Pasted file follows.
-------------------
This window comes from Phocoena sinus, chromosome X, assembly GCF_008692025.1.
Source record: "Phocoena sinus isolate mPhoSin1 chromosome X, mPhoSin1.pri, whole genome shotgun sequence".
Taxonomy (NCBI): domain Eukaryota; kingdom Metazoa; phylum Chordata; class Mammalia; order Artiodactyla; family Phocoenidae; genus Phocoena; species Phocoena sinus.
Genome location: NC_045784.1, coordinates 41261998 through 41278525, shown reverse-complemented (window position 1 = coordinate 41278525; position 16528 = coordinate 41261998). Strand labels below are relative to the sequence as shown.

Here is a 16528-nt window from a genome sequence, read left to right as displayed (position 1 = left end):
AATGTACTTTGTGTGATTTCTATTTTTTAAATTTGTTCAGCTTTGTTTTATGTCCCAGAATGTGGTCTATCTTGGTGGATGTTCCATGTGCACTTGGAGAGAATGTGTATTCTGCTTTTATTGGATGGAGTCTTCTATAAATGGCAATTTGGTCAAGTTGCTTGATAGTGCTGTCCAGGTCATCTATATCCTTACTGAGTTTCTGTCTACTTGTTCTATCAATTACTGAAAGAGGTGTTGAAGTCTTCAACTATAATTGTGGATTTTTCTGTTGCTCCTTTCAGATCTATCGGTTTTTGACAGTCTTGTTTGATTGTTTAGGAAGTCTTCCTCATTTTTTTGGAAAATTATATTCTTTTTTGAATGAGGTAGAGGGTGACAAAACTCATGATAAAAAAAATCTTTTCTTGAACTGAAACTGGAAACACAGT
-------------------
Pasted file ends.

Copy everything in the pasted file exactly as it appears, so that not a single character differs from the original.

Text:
This window comes from Phocoena sinus, chromosome X, assembly GCF_008692025.1.
Source record: "Phocoena sinus isolate mPhoSin1 chromosome X, mPhoSin1.pri, whole genome shotgun sequence".
Taxonomy (NCBI): domain Eukaryota; kingdom Metazoa; phylum Chordata; class Mammalia; order Artiodactyla; family Phocoenidae; genus Phocoena; species Phocoena sinus.
Genome location: NC_045784.1, coordinates 41261998 through 41278525, shown reverse-complemented (window position 1 = coordinate 41278525; position 16528 = coordinate 41261998). Strand labels below are relative to the sequence as shown.

Here is a 16528-nt window from a genome sequence, read left to right as displayed (position 1 = left end):
AATGTACTTTGTGTGATTTCTATTTTTTAAATTTGTTCAGCTTTGTTTTATGTCCCAGAATGTGGTCTATCTTGGTGGATGTTCCATGTGCACTTGGAGAGAATGTGTATTCTGCTTTTATTGGATGGAGTCTTCTATAAATGGCAATTTGGTCAAGTTGCTTGATAGTGCTGTCCAGGTCATCTATATCCTTACTGAGTTTCTGTCTACTTGTTCTATCAATTACTGAAAGAGGTGTTGAAGTCTTCAACTATAATTGTGGATTTTTCTGTTGCTCCTTTCAGATCTATCGGTTTTTGACAGTCTTGTTTGATTGTTTAGGAAGTCTTCCTCATTTTTTTGGAAAATTATATTCTTTTTTGAATGAGGTAGAGGGTGACAAAACTCATGATAAAAAAAATCTTTTCTTGAACTGAAACTGGAAACACAGT